Scaf 101: Build 5, A-frame swingset

(Part 10 of 13 in series, Scaf 101)

By now, you should be pretty comfortable with these builds. So for this one, I’m going to start off by making a poor decision, so you can see how it doesn’t work out at the end. Then I’ll make a change and show it rebuilt.

Here’s a layout shot for one A-frame end of a “swing set”. If you look at the apex closely, you’ll see I was considering using a side outlet elbow. (Two 7-foot legs, and a 3-foot cross pipe.)


At which point I thought this might be an interesting teachable moment. So I swapped in the 90° two outlet tee. This seems like a good idea right? We’re going to use a 5-foot pipe across the top, one end of it has threads, I can slide this clamp further in from the end and it’ll get a much stiffer top corner.

Advanced: If you have the extra 45° single outlet tees you could add awesome little 1-foot braces on two of the corners at the top too. But DON’T – spoiler – we’ll use the 1-foot pieces for something else at the end.


So I assembled one A-frame side and put in the 5-foot top pipe. You can see the other A-frame side is also assembled on the ground. The 7-foot pipes in this set all have threaded ends, and I’ve left them all facing down so the A-frame top clamps are more stable.


And here’s the assembled A-frame swing set. It’s about 5 feet high and is surprising stable because of the very wide 90° angle at the top.


So can we make this more interesting or more stable? Let’s put a 5-foot base across the bottom of one side, just to stiffen it up. (But it can also be a laché precision target too.) Two elbows, a 5-foot pipe, and you’ll see the 5-foot seems long, so bury as much of the pipe’s ends in the clamps as you can. You get this:




We still have two elbows left, so we could do this on the other side and call it a day. But we also have two more 90° two outlet tees, so maybe we could put a bar, across the other legs, but up higher; just to make it interesting? Here you realize that using the two 90° two outlet tees on the top of the A-frame means the entire thing is too narrow to pull this off. In the photo, I have the far side clamped, and the near side just snugged and resting so I could take the photo; it’s clearly too long. If you slid this down low, you could just stretch/spread the legs, but up at this height, it’s a no-go.


At this point (if not sooner) you’d realize that you cannot get those top clamps out and swap them. You have to tear the entire thing down; thus my thought that this would be good to show, so you never have to do it. :)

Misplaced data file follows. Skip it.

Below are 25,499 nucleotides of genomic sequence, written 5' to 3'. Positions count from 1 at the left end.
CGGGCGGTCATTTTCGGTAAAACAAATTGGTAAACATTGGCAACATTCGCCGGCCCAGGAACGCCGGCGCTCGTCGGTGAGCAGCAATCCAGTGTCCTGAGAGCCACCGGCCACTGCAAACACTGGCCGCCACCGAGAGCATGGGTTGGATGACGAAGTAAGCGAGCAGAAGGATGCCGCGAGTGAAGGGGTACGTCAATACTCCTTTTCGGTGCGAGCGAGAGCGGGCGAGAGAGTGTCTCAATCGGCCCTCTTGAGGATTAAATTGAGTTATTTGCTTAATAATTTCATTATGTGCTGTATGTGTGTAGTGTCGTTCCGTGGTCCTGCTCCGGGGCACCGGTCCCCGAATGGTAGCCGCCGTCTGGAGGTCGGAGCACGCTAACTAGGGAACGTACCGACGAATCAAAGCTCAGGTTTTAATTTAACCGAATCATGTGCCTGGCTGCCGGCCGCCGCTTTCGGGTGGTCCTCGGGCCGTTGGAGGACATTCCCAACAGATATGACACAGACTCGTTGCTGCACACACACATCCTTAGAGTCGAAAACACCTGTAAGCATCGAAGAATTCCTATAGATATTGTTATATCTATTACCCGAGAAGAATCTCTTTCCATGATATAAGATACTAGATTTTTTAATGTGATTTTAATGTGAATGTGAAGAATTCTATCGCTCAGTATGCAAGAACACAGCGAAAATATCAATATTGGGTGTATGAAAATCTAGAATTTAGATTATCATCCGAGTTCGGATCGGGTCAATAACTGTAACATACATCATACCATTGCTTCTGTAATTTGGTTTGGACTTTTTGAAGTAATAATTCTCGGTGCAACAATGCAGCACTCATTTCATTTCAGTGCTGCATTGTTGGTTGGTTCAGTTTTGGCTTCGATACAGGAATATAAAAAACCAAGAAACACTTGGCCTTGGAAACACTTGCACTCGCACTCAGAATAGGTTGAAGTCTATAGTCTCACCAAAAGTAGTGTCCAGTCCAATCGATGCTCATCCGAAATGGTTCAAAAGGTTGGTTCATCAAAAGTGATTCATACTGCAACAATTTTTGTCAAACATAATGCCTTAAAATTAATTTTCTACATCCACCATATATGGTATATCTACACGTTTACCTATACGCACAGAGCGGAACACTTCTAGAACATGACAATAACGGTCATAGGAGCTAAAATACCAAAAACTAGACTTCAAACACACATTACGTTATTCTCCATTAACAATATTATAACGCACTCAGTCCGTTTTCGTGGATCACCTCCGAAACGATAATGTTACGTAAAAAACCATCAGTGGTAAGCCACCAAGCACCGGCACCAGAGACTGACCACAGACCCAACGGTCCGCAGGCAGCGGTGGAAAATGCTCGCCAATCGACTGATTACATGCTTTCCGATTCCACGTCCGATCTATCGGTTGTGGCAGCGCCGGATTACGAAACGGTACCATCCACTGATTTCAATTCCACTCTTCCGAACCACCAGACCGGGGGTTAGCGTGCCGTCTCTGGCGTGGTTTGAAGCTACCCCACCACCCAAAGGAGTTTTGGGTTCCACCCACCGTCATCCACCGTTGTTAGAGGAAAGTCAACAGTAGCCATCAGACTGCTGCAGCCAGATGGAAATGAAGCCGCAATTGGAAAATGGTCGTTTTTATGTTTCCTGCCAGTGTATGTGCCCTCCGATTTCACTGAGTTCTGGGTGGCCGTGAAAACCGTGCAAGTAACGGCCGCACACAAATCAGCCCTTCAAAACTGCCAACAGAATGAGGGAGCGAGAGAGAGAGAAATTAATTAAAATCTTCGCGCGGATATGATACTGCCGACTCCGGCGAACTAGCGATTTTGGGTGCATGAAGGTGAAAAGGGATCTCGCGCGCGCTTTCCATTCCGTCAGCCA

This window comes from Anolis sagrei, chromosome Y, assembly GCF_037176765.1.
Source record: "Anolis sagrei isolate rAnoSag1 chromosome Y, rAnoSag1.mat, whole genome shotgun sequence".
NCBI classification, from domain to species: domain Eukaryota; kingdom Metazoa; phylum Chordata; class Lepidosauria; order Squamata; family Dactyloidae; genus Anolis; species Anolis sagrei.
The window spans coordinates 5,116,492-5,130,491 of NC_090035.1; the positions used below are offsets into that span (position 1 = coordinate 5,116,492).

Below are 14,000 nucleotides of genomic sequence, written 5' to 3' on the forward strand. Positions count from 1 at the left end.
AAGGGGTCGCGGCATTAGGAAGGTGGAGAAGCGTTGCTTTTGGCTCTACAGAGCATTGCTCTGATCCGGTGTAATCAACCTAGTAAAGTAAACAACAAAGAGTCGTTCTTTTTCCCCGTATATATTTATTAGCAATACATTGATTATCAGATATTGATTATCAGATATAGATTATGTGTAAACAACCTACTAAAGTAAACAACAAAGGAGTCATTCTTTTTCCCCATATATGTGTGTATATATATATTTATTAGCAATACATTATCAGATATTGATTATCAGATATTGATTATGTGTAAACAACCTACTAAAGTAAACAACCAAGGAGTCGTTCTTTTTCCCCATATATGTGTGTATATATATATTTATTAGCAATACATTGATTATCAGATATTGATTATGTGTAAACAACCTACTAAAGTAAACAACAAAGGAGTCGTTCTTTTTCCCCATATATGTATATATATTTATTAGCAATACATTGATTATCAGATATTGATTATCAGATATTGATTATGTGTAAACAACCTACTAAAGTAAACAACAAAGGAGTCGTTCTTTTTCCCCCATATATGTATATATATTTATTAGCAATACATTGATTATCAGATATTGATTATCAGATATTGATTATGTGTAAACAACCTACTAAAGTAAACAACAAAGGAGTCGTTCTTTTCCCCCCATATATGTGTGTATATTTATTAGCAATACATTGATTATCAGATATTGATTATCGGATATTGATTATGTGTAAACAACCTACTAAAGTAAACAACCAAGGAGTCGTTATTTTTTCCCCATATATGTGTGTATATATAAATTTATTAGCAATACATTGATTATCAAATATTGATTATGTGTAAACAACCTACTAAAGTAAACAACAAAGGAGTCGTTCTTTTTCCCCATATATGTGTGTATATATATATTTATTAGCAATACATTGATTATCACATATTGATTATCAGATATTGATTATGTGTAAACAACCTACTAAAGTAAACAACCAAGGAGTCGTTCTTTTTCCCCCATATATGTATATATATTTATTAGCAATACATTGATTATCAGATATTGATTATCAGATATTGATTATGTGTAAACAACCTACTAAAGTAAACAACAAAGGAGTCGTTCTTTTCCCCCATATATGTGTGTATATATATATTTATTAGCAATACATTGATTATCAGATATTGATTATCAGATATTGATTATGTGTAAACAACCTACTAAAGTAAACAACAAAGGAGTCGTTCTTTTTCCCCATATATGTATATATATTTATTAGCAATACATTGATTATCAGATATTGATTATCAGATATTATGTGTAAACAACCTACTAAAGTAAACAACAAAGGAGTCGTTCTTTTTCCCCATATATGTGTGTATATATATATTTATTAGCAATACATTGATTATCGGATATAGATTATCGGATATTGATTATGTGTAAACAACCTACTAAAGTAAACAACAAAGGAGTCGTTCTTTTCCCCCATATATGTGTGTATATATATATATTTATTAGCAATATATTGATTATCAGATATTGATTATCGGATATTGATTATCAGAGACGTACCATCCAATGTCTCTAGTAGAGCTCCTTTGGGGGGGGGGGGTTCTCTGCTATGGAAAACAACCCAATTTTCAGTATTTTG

Here’s a do-over layout shot for the clamp change, and the finished do-over (with that low base with elbows installed).



Now we can add some fun stuff. You can use the two outlet tees (you have four left) to put a base on the other side (note the clamp orientation).


But we have that on the other side already, so you can flip those clamps and position this 5-foot pipe anywhere. You have a “window” on one side too!


We really should flip the elbows on the other side, so they “sit” into the feet better. Now we also have a “ground rail” on one side. Perfect to start from before jumping/reaching to swing on the bar, or as a laché landing target:


Done? …not hardly! We have clamps left over. Grab that last 5-foot pipe and your four 1-foot pieces, two 90° two outlet tees, and you can make a bomber ground rail (because you made all 8 wooden feet way back when).



Finally, you still have two 3-foot pipes left. If you have the extra four 45° single outlet tees, you could add those pipes in somewhere. As diagonals to the base, or in the window, or something crazy like connecting the free ground rail to the A-frame somehow.

So this build ends up being full of options. Climbing/gap challenges around the side braces; balance/cat-on-a-rail challenges; precisions; swinging. This is one of my favorites that you can build with this set.


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